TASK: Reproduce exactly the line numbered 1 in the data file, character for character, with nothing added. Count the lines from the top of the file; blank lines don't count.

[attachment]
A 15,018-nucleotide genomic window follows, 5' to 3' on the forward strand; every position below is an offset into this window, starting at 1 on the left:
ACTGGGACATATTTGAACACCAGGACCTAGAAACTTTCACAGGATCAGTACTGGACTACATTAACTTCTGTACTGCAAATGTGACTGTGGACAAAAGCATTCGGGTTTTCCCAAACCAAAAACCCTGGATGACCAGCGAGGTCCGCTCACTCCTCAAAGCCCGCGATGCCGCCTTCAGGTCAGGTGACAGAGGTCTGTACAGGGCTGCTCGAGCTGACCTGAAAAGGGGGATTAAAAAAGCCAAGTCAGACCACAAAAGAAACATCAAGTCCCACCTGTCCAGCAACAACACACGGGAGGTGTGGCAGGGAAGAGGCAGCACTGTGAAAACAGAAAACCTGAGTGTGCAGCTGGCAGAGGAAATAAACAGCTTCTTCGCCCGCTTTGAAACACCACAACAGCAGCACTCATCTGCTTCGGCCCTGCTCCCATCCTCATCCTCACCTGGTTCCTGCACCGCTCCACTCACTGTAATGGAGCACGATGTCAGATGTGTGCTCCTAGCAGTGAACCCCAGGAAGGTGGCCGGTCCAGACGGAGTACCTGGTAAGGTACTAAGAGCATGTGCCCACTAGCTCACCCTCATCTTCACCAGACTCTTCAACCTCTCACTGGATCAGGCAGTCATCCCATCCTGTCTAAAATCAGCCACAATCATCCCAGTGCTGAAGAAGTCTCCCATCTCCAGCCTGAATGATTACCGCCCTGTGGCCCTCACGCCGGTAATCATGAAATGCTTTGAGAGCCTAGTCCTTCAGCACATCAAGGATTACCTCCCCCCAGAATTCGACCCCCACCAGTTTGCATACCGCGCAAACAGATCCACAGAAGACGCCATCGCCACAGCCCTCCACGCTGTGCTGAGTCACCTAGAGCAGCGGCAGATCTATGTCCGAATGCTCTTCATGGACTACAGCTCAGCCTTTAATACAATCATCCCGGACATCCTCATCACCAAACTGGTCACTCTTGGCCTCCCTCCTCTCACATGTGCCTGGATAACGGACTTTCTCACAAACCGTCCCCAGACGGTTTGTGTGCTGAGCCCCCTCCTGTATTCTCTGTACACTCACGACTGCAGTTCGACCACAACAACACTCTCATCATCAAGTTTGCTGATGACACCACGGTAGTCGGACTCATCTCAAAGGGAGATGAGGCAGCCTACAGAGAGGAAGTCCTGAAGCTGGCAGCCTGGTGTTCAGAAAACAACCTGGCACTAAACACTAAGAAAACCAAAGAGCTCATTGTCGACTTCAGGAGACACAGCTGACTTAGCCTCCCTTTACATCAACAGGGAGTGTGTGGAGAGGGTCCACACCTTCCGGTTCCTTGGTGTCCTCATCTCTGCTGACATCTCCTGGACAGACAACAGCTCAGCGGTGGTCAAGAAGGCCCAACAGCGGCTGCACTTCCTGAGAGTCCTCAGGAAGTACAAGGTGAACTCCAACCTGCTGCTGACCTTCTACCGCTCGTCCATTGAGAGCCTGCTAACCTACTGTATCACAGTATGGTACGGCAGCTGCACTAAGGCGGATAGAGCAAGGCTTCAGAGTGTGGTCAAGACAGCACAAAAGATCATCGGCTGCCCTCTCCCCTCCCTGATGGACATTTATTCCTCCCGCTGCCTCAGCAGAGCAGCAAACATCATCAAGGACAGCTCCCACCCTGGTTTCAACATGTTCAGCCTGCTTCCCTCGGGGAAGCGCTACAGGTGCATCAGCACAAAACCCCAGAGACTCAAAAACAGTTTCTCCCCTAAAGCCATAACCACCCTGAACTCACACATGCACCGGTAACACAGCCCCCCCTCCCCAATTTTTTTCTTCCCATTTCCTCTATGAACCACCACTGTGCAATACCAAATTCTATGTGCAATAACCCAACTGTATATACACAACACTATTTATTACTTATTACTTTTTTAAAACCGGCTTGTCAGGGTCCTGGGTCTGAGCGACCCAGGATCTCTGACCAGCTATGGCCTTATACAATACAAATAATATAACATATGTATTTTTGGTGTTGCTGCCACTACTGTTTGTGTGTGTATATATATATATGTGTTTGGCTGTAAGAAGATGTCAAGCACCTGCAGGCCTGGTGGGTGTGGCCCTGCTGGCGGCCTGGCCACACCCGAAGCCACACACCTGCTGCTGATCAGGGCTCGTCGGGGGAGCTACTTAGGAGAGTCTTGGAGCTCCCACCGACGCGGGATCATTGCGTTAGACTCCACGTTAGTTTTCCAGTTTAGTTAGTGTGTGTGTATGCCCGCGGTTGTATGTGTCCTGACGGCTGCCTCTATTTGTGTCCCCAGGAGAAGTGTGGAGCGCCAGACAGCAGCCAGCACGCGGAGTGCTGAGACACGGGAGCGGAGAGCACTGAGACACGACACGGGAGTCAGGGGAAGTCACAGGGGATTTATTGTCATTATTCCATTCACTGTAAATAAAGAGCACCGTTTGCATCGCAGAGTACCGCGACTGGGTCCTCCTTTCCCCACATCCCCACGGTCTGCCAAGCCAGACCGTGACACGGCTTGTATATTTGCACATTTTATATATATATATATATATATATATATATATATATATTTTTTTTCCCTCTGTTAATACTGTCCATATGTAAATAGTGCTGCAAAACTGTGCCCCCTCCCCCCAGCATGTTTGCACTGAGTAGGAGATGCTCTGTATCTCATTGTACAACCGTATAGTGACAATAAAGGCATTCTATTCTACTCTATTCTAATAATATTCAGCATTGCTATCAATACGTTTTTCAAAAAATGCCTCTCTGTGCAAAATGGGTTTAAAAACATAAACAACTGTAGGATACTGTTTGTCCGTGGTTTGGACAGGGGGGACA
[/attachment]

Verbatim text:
A 15,018-nucleotide genomic window follows, 5' to 3' on the forward strand; every position below is an offset into this window, starting at 1 on the left: